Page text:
Poll: Opinion of Democrats, Not Republicans, Determines Majorities

If the 2010 midterms sweep Republicans into power in the House of Representatives, Democratic struggles may have more to do with it than a GOP resurgence.

That seems to be the lesson of a new poll from Gallup, which shows that national public opinion on Republicans has been basically the same in 1994, 2006, and 2010, while opinion on Democrats has swung drastically over those election years.

In other words: only public opinion on Democrats has correlated to major shifts in partisan momentum.

In 1994, 2006, and 2010, Republicans consistently saw results between 40% and 43% when Gallup asked respondents whether the GOP could bring about the change the country needs, was able to manage the government effectively, and had mostly honest and ethical members in Congress. Only one aberration occured: in 1994, Republicans polled worse on the honesty question, with 34% of respondents seeing Republican lawmakers as mostly honest and ethical.

Public opinion also remained relatively static on whether Republicans had a clear plan for solving the country's problems: Each year saw a result between 28% and 32%.

On any one of these questions, opinion on the GOP never varied by more than the surveys' +/- 4% margins of error.

Democrats, meanwhile, have seen their popularity swing wildly on the same questions. Between 1994 and 2006, the year they took control of the House and Senate, Democrats improved by 16% on whether they could bring about the changes the country needs, 23% on whether they were able to manage the government effectively, 20% on whether they had mostly honest and ethical members in Congress, and 10% on whether they had a clear plan for solving the country's problems.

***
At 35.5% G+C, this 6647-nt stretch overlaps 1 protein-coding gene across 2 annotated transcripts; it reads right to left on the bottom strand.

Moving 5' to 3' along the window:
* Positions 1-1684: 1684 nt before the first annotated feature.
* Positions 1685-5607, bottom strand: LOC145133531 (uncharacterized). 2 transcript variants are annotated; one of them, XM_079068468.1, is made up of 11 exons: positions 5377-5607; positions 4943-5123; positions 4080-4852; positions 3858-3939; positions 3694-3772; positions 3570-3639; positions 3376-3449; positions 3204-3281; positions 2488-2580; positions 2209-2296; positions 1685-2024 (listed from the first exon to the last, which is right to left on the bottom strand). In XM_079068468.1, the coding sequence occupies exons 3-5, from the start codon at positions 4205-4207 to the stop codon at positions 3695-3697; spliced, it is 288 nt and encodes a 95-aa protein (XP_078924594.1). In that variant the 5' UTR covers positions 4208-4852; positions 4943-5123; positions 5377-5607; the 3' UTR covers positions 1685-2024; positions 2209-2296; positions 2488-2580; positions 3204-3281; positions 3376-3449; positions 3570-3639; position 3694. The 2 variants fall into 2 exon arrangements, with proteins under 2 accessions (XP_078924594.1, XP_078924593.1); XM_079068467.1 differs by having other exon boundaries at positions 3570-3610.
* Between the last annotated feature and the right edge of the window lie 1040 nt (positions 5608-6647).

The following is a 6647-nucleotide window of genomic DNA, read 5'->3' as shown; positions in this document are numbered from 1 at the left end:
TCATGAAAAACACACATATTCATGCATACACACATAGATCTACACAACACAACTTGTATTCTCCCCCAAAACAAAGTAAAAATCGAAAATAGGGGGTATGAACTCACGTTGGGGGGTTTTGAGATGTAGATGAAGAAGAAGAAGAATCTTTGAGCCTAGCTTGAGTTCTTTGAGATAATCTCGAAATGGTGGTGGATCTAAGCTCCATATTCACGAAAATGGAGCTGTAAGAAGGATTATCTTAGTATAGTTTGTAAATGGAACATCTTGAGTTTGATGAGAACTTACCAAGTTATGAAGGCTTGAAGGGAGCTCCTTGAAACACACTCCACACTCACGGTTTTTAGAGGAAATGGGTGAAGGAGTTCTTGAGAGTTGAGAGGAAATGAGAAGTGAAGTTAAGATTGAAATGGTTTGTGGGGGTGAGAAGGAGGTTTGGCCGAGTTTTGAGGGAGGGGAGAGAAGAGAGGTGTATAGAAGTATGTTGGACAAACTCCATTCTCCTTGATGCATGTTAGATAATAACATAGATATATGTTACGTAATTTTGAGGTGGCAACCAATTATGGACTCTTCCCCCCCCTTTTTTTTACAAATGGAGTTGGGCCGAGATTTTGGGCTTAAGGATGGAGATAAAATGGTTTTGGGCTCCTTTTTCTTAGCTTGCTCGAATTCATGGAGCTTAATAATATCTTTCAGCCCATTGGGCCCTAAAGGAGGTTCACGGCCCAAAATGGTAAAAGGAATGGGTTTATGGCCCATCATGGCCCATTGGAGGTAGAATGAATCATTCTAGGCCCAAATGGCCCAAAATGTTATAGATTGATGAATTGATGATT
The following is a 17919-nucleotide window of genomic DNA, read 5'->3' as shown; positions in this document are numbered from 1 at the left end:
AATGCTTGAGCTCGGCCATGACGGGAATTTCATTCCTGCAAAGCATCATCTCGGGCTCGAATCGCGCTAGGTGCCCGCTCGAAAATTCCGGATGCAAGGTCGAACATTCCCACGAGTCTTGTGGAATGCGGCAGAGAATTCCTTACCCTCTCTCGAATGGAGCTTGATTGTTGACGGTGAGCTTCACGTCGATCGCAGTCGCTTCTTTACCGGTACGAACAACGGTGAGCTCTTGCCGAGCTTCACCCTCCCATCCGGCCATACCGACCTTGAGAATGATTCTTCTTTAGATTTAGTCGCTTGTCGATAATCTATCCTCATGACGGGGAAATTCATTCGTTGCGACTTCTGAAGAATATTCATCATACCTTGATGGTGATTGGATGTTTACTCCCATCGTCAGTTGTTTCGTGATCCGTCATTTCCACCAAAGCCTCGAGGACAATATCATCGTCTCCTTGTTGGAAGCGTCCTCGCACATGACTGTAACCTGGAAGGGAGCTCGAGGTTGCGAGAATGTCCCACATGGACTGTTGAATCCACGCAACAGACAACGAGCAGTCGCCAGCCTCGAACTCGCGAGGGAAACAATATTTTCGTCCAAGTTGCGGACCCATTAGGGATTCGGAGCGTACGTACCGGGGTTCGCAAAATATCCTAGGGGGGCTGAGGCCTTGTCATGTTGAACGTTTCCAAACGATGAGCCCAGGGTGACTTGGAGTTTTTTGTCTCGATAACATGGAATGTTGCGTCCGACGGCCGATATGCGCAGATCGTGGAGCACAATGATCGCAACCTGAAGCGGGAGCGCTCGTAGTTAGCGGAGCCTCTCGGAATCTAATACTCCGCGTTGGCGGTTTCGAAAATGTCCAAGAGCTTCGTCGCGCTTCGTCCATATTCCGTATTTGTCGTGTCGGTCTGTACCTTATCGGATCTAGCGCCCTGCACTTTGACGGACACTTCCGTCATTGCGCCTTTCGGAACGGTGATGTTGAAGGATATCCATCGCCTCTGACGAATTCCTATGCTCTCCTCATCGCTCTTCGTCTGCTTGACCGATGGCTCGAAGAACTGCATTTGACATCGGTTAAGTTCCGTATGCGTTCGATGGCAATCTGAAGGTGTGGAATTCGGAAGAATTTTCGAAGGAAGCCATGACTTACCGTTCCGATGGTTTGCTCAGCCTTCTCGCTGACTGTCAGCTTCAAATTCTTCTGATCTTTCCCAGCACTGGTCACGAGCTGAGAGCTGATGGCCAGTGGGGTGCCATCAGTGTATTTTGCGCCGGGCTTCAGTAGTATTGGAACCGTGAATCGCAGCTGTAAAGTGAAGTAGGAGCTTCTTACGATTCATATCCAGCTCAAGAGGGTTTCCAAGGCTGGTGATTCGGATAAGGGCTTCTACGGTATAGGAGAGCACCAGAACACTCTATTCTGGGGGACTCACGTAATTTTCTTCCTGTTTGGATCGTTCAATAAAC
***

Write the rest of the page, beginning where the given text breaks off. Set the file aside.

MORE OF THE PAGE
At their 2006 levels, Democrats ranked higher than Republicans did in either of their momentum years of 1994 or 2006. While Republicans ranked in the low-40% range, Democrats saw results of 59%, 57%, and 54% on the first three questions.

Since 2006, Democrats have fallen significantly and are a now a shade more popular on each question than they were in 1994. They've fallen 19% on bringing about change, 18% on managing government, 15% on honesty and ethics, and 7% on having a plan for the country's problems.

So it's not that Americans like the Republican Party in 2010 any more than they used to, Gallup tells us: it's that they've lost confidence in Democrats.

One can interpret these results in vastly different ways, but they show that 1) Democratic fortunes oscillate more drastically, 2) poll respondents didn't, in any of those three years, voice a whole lot of confidence in Republicans (the GOP never rated above 43% on any of these questions), and 3) for some reason, disparity in party popularity is transposed onto the Democratic Party, not onto the GOP.

Although the GOP was rated the same in 2006, it's tough to argue that the GOP was as popular in that year as it was in 1994, and that GOP unpopularity didn't factor tremendously into the Democratic takeover that year. The Iraq war and GOP ethics scandals dominated those elections, but, for some reason, Americans responded to these events by telling Gallup they liked Democrats more, not Republicans less.

Americans' willingness to change its opinion on one side but not the other, one can surmise, speaks to a mutability in perceptions of what the Democratic Party actually is, or at least in whether it's right for the moment. Which is a strange thing to think about.